Squamous cell carcinoma affects horses’ genitalia, eyes, or skin around the eyes. The tumours typically have a guarded to poor prognosis, and the therapeutic approaches available have variable success rates. Euthanasia on welfare grounds is necessary in a significant number of cases.
Before this new research was published, pathologists and researchers Dr Alejandro Suárez-Bonnet and Professor Simon Priestnall, both from the RVC, had already undertaken research which showed that equine squamous cell carcinoma affecting the penis frequently acquires the ability to degrade the extracellular matrix and become much more biologically aggressive2. This is known as ‘epithelial to mesenchymal transition’.
This new study, recently published in Scientific Reports, is the product of a multi-institutional effort, which used both “classical” anatomic histopathology assessment and artificial intelligence to demonstrate a correlation between chronic inflammation, equine papillomavirus infection and progression of equine penile squamous cell carcinoma.
Several additional cancer-related signalling molecules, which are important in researchers’ understanding of human penile cancer, were also studied and the results obtained will lead to a much better understanding and treatment of the cancer.
Simon Priestnall, Professor of Veterinary Anatomic Pathology at the Royal Veterinary College, said: “Equine squamous cell carcinoma is the second most common type of cancer in horses, with a variable prognosis, so we are delighted to have made this breakthrough that provides a greater understanding and can lead to more effective treatments for horses and their owners.
"The RVC has always recognised the value of collaboration, and Alejandro and I enjoyed working alongside the teams at KCL, the University of Edinburgh and UCL. This project shows what can be achieved when different organisations work together with a common aim and we hope the similarities between the tumour in horses and people can offer a true One Health benefit."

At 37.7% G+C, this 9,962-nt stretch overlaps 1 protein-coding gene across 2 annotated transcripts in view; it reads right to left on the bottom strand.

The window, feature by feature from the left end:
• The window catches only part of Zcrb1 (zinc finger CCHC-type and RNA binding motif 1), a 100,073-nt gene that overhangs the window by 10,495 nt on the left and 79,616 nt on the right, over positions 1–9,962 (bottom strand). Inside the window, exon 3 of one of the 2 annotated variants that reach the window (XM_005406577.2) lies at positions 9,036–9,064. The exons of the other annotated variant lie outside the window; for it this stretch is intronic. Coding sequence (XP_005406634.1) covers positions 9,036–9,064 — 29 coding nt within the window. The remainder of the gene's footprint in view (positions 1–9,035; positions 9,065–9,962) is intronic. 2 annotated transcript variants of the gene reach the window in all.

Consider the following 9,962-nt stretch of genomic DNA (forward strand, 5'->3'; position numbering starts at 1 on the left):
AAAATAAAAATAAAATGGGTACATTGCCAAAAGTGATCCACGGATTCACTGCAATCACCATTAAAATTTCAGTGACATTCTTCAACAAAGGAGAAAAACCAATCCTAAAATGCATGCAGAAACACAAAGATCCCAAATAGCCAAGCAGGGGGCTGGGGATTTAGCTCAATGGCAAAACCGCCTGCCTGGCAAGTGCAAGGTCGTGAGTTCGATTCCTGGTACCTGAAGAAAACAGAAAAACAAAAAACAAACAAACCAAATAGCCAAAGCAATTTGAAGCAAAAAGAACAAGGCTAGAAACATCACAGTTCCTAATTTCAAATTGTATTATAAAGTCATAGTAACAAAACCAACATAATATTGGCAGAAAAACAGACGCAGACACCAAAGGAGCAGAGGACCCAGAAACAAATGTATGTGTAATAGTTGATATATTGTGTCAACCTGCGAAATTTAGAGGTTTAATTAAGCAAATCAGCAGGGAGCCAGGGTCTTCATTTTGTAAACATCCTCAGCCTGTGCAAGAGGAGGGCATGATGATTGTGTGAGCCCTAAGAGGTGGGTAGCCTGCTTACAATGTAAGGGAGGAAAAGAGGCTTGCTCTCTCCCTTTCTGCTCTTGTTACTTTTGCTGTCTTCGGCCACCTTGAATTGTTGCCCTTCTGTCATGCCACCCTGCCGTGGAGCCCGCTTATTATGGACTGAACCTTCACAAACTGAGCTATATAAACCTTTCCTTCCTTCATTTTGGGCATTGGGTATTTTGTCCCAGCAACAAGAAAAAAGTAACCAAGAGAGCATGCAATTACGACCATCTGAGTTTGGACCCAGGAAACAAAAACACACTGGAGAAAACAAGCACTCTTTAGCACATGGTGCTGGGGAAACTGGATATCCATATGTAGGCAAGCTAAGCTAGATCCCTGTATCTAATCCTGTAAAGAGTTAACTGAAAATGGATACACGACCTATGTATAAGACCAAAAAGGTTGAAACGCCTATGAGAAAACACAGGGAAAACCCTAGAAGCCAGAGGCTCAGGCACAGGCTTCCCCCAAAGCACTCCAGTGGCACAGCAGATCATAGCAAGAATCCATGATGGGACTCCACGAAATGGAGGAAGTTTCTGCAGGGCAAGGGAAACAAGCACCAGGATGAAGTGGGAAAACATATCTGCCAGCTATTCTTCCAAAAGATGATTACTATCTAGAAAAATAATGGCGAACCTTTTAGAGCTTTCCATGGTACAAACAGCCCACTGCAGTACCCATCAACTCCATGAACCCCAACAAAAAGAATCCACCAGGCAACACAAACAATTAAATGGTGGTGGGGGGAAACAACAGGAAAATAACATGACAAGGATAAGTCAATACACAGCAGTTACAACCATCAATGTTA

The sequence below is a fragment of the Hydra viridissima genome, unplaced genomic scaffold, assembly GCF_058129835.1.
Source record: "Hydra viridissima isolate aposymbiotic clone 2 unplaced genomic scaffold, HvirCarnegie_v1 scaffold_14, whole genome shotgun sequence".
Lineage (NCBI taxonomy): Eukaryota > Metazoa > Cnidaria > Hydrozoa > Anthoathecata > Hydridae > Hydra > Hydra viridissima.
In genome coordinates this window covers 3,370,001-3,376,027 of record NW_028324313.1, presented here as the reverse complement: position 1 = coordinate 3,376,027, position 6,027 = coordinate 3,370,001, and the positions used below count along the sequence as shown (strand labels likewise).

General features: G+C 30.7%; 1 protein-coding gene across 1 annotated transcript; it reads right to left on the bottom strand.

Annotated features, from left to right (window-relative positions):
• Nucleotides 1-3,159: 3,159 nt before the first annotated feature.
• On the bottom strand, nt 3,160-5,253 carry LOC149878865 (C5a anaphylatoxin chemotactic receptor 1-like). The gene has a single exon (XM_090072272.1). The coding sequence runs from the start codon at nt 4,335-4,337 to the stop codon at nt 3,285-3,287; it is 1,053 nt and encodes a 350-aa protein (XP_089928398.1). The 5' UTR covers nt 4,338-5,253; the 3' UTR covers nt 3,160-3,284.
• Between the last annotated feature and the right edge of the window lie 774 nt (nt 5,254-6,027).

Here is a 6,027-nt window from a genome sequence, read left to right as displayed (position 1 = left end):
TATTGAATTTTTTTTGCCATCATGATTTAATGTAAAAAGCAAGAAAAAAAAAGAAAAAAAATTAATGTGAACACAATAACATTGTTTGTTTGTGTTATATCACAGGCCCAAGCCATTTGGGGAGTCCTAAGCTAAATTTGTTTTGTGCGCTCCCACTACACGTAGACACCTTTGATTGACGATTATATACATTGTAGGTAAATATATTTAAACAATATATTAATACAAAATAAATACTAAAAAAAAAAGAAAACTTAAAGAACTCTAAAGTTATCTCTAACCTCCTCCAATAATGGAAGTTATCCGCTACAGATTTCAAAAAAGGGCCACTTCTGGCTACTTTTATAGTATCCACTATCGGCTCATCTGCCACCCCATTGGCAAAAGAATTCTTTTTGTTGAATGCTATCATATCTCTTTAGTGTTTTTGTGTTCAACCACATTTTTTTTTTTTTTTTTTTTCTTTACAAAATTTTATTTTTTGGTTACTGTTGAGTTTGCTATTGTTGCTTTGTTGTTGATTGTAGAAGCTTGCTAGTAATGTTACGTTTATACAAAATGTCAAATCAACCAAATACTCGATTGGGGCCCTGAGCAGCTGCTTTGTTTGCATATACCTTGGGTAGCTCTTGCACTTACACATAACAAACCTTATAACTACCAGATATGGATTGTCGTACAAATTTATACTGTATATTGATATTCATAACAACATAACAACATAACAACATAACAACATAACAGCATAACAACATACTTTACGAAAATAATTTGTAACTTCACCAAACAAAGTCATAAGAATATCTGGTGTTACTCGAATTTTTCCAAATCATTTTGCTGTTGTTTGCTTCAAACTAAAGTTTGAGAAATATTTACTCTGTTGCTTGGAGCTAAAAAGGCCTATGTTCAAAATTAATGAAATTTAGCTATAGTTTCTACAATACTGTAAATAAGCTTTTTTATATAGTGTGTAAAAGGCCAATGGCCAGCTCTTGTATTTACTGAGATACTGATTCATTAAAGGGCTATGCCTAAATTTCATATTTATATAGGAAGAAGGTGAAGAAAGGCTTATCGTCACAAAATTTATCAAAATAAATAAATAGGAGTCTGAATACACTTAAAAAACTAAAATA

Dr Alejandro Suárez-Bonnet, Lecturer in Comparative Pathology at the Royal Veterinary College, said: "I am so pleased with the results of this study, which will hopefully pave the way for improved prognosis of horses diagnosed with equine squamous cell carcinoma.
"Our work is not over, however. Thanks to the help of a grant from the Horse Race Betting Levy, Simon and I are leading a Master’s degree project investigating equine penile, ocular and vulvar squamous cell carcinomas from a broader perspective.
"Our hope is to identify if variability exists between equine papillomavirus infectious status, morphological and microscopic difference, and cancer progression, with the aim of identifying potential therapeutic targets as well as diagnostic markers with prognostic implications for maximum benefit to the British equine population.”
Whilst you're here, take a moment to see our latest job opportunities for vets.
Veterinary Surgeon Jobs in England | Scotland | Wales | Ireland | Worldwide and
Veterinary Locums |
Follow VS Jobs on Facebook | Linkedin | Twitter | Contact
Click here to learn more about display and email advertising on VetSurgeon.org
Veterinary Forums | Veterinary News | Veterinary CPD | Veterinary Galleries
Veterinary Anaesthesia | Veterinary Cardiology | Veterinary Dentistry | Veterinary Dermatology | Diagnostic Imaging | Veterinary Medicine | Veterinary Neurology | Veterinary Oncology | Veterinary Surgery